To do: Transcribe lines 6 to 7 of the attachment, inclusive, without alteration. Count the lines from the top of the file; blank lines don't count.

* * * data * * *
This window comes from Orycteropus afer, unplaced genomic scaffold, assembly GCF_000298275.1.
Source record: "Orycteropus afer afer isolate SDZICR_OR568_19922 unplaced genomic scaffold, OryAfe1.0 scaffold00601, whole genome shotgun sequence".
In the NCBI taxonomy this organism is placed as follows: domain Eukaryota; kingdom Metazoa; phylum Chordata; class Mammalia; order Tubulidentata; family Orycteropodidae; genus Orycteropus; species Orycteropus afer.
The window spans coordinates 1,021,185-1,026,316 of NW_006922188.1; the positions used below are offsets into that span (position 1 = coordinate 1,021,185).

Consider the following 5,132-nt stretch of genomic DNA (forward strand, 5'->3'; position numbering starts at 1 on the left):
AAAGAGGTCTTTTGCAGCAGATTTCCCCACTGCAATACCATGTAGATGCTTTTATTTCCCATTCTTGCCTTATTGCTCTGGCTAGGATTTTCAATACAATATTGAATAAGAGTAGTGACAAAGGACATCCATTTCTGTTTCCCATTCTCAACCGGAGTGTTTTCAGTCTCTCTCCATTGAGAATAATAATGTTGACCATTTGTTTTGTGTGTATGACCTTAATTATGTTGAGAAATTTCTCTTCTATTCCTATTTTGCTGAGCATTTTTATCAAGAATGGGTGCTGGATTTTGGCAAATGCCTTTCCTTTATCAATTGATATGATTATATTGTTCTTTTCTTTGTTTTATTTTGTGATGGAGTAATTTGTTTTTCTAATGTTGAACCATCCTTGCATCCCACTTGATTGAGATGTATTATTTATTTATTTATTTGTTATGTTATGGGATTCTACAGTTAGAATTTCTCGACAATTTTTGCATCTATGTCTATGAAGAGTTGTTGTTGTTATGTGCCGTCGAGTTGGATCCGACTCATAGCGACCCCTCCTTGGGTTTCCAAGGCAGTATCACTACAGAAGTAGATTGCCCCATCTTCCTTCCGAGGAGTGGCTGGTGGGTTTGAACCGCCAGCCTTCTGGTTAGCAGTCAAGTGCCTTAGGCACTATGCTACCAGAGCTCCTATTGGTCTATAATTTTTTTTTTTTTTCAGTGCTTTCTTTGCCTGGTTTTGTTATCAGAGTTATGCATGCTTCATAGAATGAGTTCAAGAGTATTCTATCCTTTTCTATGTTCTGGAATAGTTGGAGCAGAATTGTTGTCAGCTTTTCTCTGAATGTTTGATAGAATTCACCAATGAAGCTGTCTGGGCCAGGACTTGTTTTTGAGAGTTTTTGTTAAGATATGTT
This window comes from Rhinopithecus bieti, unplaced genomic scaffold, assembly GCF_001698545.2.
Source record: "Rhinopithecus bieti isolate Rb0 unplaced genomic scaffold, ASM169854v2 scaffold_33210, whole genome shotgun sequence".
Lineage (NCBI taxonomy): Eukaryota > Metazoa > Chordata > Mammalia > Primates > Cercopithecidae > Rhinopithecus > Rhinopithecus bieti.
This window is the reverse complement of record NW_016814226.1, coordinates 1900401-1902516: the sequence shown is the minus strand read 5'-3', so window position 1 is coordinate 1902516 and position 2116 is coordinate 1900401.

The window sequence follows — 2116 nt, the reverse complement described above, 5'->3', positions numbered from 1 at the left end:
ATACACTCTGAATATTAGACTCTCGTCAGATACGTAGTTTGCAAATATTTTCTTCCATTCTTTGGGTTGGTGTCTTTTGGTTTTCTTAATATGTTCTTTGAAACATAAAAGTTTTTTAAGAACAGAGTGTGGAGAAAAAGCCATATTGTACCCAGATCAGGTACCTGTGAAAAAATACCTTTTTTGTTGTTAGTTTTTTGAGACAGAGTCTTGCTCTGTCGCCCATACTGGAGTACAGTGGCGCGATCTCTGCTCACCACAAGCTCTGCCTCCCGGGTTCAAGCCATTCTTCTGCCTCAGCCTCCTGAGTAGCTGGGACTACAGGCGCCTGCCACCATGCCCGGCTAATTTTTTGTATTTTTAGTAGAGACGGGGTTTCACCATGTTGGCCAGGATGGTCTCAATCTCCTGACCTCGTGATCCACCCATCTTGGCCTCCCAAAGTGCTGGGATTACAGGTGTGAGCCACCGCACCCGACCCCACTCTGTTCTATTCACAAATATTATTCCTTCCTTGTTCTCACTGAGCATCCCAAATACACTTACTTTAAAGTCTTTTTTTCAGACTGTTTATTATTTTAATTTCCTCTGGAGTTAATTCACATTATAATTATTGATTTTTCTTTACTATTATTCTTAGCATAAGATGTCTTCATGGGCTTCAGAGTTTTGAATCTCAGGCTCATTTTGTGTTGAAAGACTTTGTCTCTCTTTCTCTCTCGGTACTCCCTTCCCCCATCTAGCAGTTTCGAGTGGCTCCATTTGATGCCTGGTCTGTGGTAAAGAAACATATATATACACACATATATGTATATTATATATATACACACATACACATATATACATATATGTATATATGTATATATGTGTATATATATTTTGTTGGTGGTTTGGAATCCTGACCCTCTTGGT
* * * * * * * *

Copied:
AAAGAGGTCTTTTGCAGCAGATTTCCCCACTGCAATACCATGTAGATGCTTTTATTTCCCATTCTTGCCTTATTGCTCTGGCTAGGATTTTCAATACAATATTGAATAAGAGTAGTGACAAAGGACATCCATTTCTGTTTCCCATTCTCAACCGGAGTGTTTTCAGTCTCTCTCCATTGAGAATAATAATGTTGACCATTTGTTTTGTGTGTATGACCTTAATTATGTTGAGAAATTTCTCTTCTATTCCTATTTTGCTGAGCATTTTTATCAAGAATGGGTGCTGGATTTTGGCAAATGCCTTTCCTTTATCAATTGATATGATTATATTGTTCTTTTCTTTGTTTTATTTTGTGATGGAGTAATTTGTTTTTCTAATGTTGAACCATCCTTGCATCCCACTTGATTGAGATGTATTATTTATTTATTTATTTGTTATGTTATGGGATTCTACAGTTAGAATTTCTCGACAATTTTTGCATCTATGTCTATGAAGAGTTGTTGTTGTTATGTGCCGTCGAGTTGGATCCGACTCATAGCGACCCCTCCTTGGGTTTCCAAGGCAGTATCACTACAGAAGTAGATTGCCCCATCTTCCTTCCGAGGAGTGGCTGGTGGGTTTGAACCGCCAGCCTTCTGGTTAGCAGTCAAGTGCCTTAGGCACTATGCTACCAGAGCTCCTATTGGTCTATAATTTTTTTTTTTTTTCAGTGCTTTCTTTGCCTGGTTTTGTTATCAGAGTTATGCATGCTTCATAGAATGAGTTCAAGAGTATTCTATCCTTTTCTATGTTCTGGAATAGTTGGAGCAGAATTGTTGTCAGCTTTTCTCTGAATGTTTGATAGAATTCACCAATGAAGCTGTCTGGGCCAGGACTTGTTTTTGAGAGTTTTTGTTAAGATATGTT
This window comes from Rhinopithecus bieti, unplaced genomic scaffold, assembly GCF_001698545.2.